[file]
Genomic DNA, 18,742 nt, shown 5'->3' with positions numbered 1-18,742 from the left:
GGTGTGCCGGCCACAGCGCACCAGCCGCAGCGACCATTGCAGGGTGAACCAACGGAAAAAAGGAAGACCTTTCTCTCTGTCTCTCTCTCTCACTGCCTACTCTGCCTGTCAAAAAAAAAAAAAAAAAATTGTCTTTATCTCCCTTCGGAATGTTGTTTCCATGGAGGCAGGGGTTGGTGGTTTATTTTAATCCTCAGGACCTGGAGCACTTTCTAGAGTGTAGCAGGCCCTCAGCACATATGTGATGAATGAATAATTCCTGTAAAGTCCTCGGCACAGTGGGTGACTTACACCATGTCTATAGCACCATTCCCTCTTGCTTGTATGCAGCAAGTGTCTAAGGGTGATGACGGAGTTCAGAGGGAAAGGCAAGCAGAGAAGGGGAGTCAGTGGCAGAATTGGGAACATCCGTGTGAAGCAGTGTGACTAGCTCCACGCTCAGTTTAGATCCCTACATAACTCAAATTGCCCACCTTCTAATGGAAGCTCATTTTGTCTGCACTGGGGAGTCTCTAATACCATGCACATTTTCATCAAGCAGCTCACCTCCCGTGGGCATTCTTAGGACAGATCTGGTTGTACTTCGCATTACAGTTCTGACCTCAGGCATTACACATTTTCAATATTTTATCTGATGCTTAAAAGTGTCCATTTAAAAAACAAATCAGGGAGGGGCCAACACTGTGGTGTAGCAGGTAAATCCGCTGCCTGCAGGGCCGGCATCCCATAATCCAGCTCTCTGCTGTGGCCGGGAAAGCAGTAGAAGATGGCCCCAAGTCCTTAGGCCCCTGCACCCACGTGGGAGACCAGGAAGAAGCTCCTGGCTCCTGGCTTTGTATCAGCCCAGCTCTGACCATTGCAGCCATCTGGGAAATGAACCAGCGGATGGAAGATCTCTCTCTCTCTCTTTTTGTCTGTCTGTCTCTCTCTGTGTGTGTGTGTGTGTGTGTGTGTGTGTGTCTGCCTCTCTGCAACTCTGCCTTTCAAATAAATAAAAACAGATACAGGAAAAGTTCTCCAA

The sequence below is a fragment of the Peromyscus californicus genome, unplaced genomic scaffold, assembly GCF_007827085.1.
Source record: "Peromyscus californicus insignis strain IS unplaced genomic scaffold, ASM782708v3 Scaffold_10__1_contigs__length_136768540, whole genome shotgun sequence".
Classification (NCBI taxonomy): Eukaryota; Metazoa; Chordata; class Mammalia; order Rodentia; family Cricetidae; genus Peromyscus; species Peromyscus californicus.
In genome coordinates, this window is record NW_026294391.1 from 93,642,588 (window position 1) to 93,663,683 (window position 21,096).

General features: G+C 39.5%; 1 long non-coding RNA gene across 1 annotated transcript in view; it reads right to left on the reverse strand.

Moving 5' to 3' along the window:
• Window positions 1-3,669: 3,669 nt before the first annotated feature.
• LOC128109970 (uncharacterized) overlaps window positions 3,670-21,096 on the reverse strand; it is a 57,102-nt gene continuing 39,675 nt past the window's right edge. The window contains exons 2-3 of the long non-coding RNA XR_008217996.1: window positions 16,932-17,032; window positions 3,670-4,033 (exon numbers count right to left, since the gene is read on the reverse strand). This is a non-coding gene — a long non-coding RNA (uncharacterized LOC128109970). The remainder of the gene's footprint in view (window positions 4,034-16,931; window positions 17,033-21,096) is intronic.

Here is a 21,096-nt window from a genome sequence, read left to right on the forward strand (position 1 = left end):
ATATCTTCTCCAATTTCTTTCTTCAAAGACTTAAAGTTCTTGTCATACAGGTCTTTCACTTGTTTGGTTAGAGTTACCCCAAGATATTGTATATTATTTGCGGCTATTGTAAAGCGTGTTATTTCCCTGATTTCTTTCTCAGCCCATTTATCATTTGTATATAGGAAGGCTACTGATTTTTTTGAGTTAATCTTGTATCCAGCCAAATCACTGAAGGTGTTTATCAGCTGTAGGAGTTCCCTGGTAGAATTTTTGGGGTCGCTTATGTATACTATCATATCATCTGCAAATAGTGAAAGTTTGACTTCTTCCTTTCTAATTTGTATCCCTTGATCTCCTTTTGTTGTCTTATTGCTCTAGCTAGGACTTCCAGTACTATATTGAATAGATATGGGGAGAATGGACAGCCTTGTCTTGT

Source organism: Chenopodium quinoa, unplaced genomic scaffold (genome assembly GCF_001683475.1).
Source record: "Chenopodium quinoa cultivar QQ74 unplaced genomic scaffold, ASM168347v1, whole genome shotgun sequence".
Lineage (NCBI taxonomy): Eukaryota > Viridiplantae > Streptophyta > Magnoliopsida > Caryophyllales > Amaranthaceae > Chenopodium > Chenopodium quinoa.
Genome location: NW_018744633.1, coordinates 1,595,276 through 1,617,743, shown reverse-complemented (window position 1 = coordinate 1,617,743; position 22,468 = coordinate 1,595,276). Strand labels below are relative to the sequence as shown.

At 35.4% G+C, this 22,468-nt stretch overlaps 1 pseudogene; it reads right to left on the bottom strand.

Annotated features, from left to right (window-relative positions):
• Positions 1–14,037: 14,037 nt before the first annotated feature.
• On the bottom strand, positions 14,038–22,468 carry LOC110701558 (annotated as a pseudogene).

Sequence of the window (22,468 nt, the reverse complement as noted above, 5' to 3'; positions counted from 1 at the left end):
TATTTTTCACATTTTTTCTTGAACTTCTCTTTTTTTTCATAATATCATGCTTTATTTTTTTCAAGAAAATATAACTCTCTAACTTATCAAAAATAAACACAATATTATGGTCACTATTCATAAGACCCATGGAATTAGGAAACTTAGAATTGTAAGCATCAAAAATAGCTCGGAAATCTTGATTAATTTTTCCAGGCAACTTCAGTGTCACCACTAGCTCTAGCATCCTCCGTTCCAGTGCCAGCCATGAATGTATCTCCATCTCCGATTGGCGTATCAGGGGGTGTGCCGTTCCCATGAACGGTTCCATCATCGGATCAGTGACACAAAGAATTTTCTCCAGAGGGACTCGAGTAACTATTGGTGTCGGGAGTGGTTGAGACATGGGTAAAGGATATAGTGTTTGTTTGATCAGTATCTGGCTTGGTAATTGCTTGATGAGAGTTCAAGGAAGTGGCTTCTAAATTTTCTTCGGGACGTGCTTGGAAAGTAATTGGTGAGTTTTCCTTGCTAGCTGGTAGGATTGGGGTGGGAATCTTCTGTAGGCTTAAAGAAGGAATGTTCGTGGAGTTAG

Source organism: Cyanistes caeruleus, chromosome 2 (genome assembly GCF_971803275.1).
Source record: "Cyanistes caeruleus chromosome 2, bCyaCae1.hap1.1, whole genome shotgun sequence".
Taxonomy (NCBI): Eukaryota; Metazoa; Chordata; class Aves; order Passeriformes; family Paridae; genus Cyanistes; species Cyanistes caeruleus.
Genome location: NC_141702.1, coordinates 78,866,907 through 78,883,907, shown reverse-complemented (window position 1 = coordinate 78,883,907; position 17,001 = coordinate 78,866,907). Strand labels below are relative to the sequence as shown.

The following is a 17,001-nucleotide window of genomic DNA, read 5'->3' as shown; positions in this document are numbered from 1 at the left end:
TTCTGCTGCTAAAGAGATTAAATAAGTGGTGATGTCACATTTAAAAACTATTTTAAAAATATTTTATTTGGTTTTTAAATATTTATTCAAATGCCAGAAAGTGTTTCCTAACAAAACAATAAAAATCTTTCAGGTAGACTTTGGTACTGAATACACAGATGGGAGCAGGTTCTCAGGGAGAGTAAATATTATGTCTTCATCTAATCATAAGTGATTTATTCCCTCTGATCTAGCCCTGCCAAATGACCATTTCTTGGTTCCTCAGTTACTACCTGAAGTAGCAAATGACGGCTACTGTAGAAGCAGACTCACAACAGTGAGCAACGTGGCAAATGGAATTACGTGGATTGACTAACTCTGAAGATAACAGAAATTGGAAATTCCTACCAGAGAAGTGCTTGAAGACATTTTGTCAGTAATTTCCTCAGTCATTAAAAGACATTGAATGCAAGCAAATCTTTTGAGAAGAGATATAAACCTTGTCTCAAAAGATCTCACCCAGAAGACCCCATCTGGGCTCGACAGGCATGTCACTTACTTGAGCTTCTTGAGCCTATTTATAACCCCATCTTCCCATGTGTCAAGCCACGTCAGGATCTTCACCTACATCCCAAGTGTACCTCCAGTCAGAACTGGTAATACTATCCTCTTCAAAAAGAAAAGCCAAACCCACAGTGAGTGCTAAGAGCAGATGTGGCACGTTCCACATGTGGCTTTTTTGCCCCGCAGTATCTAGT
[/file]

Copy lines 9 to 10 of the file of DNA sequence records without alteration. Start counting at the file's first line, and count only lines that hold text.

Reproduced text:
• Window positions 1-3,669: 3,669 nt before the first annotated feature.
• LOC128109970 (uncharacterized) overlaps window positions 3,670-21,096 on the reverse strand; it is a 57,102-nt gene continuing 39,675 nt past the window's right edge. The window contains exons 2-3 of the long non-coding RNA XR_008217996.1: window positions 16,932-17,032; window positions 3,670-4,033 (exon numbers count right to left, since the gene is read on the reverse strand). This is a non-coding gene — a long non-coding RNA (uncharacterized LOC128109970). The remainder of the gene's footprint in view (window positions 4,034-16,931; window positions 17,033-21,096) is intronic.